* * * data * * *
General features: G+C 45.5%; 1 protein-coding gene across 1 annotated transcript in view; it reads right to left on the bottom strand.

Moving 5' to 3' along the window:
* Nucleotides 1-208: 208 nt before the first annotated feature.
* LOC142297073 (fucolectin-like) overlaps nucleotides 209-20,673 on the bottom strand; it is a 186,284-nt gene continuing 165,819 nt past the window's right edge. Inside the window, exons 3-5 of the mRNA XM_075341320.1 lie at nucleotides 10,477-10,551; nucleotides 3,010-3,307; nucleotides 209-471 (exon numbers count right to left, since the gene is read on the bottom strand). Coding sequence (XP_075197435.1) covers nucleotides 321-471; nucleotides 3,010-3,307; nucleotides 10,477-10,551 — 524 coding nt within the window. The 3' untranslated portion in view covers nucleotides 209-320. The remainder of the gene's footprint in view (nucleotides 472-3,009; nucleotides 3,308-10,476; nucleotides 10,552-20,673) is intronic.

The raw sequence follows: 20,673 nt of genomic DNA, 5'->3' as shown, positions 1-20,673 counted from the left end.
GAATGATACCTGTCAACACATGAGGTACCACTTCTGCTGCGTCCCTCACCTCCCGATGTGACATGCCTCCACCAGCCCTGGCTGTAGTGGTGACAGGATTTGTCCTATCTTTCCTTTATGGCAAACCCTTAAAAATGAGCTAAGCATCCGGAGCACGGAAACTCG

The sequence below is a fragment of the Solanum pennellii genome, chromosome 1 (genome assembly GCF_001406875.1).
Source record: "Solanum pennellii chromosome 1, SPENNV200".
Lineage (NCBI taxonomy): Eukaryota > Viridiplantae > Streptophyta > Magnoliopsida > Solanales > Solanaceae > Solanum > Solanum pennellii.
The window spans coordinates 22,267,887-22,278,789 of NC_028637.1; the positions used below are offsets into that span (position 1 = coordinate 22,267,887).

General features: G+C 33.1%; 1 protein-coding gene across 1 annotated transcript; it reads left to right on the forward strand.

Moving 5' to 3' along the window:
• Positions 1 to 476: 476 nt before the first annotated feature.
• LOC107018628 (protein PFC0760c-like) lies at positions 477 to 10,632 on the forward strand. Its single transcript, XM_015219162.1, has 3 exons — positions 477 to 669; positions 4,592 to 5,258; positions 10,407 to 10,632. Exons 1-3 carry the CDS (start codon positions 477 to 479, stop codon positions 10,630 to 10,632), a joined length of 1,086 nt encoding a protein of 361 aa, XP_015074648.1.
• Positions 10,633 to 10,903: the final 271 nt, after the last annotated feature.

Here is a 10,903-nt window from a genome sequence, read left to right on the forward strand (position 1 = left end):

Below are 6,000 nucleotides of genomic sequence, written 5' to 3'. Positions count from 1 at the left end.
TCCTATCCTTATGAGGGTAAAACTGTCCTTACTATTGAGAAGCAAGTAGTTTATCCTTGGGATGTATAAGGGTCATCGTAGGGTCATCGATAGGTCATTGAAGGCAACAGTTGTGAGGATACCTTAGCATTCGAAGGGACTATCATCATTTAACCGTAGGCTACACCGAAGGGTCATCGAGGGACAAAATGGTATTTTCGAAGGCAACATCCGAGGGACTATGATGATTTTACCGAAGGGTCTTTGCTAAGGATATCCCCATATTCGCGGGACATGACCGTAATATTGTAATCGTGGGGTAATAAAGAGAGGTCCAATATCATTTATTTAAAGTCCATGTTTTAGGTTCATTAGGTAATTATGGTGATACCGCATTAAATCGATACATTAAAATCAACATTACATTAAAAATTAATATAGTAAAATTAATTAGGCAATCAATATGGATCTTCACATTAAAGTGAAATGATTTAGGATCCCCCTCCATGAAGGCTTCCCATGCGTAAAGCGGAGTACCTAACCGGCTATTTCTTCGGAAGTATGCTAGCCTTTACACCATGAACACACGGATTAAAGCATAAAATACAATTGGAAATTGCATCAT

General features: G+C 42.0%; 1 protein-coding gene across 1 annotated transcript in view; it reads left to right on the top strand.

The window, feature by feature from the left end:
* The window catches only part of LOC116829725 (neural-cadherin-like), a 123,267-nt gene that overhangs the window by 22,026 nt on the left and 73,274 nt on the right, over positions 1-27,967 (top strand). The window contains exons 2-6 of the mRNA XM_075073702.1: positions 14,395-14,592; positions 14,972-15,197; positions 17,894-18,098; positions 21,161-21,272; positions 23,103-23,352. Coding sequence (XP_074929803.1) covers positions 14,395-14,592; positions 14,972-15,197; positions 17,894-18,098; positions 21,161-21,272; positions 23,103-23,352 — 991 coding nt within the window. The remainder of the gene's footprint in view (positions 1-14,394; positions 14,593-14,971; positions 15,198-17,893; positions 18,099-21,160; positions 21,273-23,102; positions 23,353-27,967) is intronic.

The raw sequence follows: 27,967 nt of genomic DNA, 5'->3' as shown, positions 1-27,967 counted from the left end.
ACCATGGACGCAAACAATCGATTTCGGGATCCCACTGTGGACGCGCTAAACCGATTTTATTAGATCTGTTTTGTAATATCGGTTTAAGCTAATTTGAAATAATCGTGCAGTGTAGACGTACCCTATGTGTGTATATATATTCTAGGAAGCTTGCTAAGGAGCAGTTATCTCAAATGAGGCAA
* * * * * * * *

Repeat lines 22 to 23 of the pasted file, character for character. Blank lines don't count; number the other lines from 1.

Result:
The raw sequence follows: 27,967 nt of genomic DNA, 5'->3' as shown, positions 1-27,967 counted from the left end.
ACCATGGACGCAAACAATCGATTTCGGGATCCCACTGTGGACGCGCTAAACCGATTTTATTAGATCTGTTTTGTAATATCGGTTTAAGCTAATTTGAAATAATCGTGCAGTGTAGACGTACCCTATGTGTGTATATATATTCTAGGAAGCTTGCTAAGGAGCAGTTATCTCAAATGAGGCAA